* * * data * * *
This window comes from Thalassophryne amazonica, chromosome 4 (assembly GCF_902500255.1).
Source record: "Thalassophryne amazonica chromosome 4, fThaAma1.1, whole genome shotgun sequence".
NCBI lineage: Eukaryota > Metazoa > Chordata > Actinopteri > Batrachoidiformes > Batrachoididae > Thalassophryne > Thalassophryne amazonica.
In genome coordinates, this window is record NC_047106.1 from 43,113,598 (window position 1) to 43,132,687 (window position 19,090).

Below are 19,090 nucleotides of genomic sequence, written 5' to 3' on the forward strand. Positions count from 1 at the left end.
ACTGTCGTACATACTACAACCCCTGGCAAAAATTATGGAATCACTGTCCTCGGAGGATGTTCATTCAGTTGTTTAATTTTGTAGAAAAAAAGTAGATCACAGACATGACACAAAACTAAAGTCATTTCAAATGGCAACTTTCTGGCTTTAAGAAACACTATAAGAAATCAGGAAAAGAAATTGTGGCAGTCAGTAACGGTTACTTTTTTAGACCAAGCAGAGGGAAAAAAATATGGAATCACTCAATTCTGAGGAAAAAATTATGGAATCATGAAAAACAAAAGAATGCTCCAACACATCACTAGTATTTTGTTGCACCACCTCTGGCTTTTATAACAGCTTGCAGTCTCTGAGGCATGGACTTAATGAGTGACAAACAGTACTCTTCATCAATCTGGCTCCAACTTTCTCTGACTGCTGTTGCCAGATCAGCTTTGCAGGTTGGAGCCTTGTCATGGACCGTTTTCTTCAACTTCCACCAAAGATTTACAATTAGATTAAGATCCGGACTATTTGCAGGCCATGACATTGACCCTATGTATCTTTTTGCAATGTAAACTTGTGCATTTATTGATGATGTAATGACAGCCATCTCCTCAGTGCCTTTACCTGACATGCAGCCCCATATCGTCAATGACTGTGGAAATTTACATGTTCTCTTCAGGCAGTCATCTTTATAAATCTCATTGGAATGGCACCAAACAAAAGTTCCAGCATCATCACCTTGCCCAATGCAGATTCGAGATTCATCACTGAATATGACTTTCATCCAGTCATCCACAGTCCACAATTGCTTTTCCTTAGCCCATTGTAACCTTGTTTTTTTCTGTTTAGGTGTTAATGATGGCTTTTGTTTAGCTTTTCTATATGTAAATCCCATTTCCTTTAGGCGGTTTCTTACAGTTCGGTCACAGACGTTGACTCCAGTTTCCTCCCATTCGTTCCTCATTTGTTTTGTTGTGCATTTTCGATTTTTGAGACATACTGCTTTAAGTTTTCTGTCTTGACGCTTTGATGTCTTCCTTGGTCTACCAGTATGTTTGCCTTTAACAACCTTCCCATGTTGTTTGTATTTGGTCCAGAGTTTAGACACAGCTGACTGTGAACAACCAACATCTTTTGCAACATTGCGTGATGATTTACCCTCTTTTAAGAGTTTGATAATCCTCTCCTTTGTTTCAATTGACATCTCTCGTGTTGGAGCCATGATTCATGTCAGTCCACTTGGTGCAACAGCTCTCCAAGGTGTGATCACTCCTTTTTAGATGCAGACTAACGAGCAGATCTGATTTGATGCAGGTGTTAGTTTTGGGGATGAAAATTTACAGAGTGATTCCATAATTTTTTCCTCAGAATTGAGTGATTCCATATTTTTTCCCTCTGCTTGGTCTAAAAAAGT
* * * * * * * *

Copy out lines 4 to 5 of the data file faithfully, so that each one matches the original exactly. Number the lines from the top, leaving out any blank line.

In genome coordinates, this window is record NC_047106.1 from 43,113,598 (window position 1) to 43,132,687 (window position 19,090).

Below are 19,090 nucleotides of genomic sequence, written 5' to 3' on the forward strand. Positions count from 1 at the left end.